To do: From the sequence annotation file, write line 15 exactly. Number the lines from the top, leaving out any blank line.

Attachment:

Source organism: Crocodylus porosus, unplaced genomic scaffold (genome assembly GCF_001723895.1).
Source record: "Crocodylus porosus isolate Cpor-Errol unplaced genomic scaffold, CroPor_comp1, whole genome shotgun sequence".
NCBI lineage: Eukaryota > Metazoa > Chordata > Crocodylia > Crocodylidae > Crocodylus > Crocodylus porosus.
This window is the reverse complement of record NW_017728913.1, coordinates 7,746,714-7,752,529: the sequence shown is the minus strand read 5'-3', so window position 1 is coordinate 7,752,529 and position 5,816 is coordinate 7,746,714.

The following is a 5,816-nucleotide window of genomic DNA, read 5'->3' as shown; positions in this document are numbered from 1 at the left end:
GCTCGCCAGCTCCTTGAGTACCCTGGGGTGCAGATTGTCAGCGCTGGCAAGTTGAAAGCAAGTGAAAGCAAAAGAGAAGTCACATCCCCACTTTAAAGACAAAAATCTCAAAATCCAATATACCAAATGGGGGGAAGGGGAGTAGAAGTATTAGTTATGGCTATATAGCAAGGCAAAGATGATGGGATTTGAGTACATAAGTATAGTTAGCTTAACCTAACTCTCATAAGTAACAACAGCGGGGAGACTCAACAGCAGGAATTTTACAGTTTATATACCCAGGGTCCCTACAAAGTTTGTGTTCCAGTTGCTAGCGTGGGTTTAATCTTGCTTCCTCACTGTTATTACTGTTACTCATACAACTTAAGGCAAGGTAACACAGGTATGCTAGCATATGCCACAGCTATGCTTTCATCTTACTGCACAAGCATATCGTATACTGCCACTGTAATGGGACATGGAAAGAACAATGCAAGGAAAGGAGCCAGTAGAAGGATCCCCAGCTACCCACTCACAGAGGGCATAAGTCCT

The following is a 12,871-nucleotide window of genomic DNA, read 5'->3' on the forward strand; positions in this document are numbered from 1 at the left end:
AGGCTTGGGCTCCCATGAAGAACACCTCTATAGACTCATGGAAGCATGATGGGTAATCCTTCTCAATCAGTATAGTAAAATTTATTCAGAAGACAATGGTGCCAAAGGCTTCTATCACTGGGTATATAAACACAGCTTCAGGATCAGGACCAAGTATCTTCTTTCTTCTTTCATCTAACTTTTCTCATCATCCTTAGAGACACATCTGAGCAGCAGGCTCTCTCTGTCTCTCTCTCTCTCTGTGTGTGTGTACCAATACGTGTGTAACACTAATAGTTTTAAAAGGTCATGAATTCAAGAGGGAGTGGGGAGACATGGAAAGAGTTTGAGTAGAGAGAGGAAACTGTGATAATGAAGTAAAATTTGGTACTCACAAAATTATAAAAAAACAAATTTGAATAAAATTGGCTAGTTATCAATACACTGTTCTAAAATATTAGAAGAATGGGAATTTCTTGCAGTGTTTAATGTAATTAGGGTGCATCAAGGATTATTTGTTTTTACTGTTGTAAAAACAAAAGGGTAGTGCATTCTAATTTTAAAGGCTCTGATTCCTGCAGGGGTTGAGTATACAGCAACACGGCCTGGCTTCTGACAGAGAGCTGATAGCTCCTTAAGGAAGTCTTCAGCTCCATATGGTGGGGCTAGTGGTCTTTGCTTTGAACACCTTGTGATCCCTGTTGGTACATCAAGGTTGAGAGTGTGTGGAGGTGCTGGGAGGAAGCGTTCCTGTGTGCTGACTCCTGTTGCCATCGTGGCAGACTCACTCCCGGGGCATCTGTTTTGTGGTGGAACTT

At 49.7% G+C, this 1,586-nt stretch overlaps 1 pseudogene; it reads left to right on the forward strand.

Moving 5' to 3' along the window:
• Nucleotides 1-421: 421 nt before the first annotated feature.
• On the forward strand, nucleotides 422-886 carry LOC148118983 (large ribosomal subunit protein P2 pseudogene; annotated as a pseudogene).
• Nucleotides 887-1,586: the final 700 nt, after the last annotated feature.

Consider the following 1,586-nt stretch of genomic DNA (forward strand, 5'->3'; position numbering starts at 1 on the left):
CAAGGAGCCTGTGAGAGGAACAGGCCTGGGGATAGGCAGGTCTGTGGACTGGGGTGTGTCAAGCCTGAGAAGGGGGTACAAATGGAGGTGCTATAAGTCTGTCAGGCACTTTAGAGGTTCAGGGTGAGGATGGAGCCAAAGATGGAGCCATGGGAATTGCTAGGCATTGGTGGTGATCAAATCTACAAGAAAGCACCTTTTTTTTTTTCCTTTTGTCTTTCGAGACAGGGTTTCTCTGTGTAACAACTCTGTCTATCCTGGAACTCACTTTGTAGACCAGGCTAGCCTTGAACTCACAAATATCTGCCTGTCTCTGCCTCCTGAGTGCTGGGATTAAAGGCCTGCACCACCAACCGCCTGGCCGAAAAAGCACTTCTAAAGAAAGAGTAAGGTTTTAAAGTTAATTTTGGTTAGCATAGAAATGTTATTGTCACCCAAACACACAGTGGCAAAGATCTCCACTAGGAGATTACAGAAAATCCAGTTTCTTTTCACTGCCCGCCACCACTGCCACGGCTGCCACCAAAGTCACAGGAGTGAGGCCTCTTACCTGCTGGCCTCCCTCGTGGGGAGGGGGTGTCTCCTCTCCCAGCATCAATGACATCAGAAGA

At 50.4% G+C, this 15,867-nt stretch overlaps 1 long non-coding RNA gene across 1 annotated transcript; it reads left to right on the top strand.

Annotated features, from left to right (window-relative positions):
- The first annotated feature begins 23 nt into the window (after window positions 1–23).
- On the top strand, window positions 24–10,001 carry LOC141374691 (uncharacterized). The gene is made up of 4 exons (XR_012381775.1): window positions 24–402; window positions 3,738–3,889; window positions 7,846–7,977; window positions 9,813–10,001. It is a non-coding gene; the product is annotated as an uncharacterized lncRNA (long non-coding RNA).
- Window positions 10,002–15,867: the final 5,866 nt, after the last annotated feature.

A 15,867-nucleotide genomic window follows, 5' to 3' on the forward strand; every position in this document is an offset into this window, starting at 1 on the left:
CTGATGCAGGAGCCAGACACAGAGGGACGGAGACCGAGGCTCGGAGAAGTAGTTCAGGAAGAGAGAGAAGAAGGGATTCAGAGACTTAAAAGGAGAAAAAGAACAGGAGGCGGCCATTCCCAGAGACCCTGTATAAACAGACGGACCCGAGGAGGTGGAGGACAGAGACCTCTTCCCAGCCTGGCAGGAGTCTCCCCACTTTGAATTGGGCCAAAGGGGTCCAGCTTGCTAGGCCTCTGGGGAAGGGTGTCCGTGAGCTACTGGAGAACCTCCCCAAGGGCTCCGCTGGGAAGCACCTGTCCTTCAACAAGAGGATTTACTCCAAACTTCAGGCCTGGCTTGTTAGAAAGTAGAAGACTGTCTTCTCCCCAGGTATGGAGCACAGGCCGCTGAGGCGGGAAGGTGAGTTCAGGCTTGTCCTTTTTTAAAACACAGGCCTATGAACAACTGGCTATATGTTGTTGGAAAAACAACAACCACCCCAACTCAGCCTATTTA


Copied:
CAAGGAGCCTGTGAGAGGAACAGGCCTGGGGATAGGCAGGTCTGTGGACTGGGGTGTGTCAAGCCTGAGAAGGGGGTACAAATGGAGGTGCTATAAGTCTGTCAGGCACTTTAGAGGTTCAGGGTGAGGATGGAGCCAAAGATGGAGCCATGGGAATTGCTAGGCATTGGTGGTGATCAAATCTACAAGAAAGCACCTTTTTTTTTTTCCTTTTGTCTTTCGAGACAGGGTTTCTCTGTGTAACAACTCTGTCTATCCTGGAACTCACTTTGTAGACCAGGCTAGCCTTGAACTCACAAATATCTGCCTGTCTCTGCCTCCTGAGTGCTGGGATTAAAGGCCTGCACCACCAACCGCCTGGCCGAAAAAGCACTTCTAAAGAAAGAGTAAGGTTTTAAAGTTAATTTTGGTTAGCATAGAAATGTTATTGTCACCCAAACACACAGTGGCAAAGATCTCCACTAGGAGATTACAGAAAATCCAGTTTCTTTTCACTGCCCGCCACCACTGCCACGGCTGCCACCAAAGTCACAGGAGTGAGGCCTCTTACCTGCTGGCCTCCCTCGTGGGGAGGGGGTGTCTCCTCTCCCAGCATCAATGACATCAGAAGA